JK: You mention an interest in the Futurists and Vorticists. Are there particular artists who have influenced your ideas about the articulation of space in a painting?
MM: Wyndham Lewis and David Bomberg are Futurists I particularly admire for their architectonic figures, capturing of motion, energy, and spatial understanding. However, for me, the towering figure of 20th century art is Hans Hofmann. He understood space, color, form and expression. I studied under Peter Busa at the University of Minnesota, and he was a student of Hoffman’s, so I consider Hofmann an “academic grandfather” of mine.
JK: And you take from Hofmann?
MM: Push/pull is essential to the way I think about making a painting. It’s there all the time. Flatness is of no interest to me for what I’m trying to say. We exist within space and negotiate our world that way. I’ve always felt the urge to “go in,” to get beyond my eyeballs—what’s really out there?
|Noctis Labyrinthus (Labyrinth of the Night), acrylic on canvas,|
86 x 102 cm (34 x 40 in), 1996
JK: Is your hard-edge method of painting especially conducive to developing a complex visual space?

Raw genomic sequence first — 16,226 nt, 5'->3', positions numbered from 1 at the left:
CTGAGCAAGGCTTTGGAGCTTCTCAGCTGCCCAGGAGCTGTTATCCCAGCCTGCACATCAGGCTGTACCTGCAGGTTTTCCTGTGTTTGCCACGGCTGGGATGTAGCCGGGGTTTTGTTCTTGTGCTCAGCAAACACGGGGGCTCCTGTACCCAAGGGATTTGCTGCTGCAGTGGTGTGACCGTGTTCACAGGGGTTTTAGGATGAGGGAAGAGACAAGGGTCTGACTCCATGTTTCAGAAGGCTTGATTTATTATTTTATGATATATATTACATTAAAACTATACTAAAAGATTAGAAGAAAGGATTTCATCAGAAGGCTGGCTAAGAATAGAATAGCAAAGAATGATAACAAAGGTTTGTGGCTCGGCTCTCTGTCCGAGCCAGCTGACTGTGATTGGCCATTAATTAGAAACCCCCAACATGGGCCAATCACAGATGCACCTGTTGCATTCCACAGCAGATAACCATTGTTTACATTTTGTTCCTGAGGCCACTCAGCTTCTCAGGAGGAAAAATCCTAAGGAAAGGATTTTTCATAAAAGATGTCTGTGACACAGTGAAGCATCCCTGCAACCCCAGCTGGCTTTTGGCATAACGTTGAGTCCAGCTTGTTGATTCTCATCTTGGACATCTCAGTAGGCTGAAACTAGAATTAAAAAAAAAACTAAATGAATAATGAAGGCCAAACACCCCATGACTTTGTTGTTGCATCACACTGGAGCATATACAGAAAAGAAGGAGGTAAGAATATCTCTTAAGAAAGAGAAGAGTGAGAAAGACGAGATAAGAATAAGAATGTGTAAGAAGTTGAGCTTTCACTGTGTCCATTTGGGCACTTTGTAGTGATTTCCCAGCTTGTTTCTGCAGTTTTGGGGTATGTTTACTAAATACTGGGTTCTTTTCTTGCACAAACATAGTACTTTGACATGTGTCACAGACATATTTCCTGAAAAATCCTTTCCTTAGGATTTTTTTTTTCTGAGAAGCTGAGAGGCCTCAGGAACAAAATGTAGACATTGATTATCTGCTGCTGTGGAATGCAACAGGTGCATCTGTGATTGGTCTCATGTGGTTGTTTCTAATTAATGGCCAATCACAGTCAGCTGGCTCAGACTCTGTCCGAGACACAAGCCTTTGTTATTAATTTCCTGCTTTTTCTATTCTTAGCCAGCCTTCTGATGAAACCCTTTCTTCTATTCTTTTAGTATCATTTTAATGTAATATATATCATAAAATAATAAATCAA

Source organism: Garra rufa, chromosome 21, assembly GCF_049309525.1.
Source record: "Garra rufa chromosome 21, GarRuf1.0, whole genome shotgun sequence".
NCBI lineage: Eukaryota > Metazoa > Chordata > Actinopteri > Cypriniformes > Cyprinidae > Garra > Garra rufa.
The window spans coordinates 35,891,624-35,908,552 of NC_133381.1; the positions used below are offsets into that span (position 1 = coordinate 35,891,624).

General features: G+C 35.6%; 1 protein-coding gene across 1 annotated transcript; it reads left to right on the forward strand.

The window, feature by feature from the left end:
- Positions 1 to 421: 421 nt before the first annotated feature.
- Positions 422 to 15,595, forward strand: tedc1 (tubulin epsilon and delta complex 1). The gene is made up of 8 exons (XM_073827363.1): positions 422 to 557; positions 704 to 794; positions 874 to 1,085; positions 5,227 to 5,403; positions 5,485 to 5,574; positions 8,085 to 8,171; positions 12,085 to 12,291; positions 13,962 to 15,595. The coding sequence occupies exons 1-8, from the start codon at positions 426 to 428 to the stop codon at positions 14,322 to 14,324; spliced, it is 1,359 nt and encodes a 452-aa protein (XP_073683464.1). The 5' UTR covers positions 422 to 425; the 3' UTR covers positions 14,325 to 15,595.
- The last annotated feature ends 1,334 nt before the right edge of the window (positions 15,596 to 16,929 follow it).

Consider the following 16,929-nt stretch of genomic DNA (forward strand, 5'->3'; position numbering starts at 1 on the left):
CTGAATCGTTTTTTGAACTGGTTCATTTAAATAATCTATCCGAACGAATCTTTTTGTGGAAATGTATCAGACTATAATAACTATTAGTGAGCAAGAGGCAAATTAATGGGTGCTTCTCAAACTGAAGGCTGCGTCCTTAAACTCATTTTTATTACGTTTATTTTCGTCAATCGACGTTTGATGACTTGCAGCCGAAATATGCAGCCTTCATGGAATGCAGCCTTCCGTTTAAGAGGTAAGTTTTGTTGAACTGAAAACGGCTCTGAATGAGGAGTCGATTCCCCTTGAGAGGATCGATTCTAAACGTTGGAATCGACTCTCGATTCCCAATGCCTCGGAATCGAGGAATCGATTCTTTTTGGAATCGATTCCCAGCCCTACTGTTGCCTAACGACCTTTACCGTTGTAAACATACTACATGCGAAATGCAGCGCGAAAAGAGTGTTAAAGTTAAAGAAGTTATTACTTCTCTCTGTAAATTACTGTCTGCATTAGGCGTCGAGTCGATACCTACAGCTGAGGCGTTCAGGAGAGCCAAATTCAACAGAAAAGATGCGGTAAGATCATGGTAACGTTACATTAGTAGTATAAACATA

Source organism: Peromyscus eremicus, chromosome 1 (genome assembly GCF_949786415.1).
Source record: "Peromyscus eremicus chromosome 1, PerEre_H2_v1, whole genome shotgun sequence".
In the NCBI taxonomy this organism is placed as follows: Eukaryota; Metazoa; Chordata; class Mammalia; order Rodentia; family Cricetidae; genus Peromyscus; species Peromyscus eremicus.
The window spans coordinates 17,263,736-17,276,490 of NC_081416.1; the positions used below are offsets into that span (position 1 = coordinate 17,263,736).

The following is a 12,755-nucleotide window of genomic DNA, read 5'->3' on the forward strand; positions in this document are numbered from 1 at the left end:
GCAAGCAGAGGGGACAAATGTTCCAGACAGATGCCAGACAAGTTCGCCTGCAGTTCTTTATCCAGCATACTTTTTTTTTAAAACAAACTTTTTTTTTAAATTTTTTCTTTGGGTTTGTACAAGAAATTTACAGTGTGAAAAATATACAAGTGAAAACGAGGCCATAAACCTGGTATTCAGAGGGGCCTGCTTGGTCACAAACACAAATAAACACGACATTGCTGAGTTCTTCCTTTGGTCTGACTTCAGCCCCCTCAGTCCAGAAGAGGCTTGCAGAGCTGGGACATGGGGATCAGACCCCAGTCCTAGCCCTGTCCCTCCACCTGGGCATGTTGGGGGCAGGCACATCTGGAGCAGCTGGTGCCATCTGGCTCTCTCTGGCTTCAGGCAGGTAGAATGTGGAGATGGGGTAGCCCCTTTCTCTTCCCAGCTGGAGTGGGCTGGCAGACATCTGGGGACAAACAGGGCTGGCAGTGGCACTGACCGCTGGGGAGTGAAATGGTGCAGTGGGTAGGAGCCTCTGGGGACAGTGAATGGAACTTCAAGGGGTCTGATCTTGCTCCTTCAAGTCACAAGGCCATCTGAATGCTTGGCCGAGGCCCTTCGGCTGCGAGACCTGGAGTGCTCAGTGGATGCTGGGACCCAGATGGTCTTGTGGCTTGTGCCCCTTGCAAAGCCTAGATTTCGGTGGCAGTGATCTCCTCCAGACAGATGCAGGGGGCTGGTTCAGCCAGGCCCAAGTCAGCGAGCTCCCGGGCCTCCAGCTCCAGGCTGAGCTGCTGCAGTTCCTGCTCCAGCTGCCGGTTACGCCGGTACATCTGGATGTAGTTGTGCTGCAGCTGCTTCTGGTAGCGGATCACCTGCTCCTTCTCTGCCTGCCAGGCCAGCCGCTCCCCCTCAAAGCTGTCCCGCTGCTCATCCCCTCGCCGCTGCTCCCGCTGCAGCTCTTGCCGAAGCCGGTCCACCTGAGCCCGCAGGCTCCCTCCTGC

MM: Yes. My method involves masking and unmasking areas with tape. When the tape is removed you get a very straight, crisp, precise edge. This technique seems to suit itself well to producing spatial and optical effects.
|Marjorie Mikasen preparing to mask off an area in preparation|
for painting. Image ©Nina Szczerbowska
JK: And you use a computer to aid in developing your images?
MM: My images are derived through a combination of traditional sketching and computer modeling. I rely a lot on the traditional drawing skills and the training I had as a student from looking at objects or looking at the body and how it takes up space. But a computer drawing program is an excellent tool to use if you really want to come to terms with form—if you want to “dig in” to space and really manipulate it.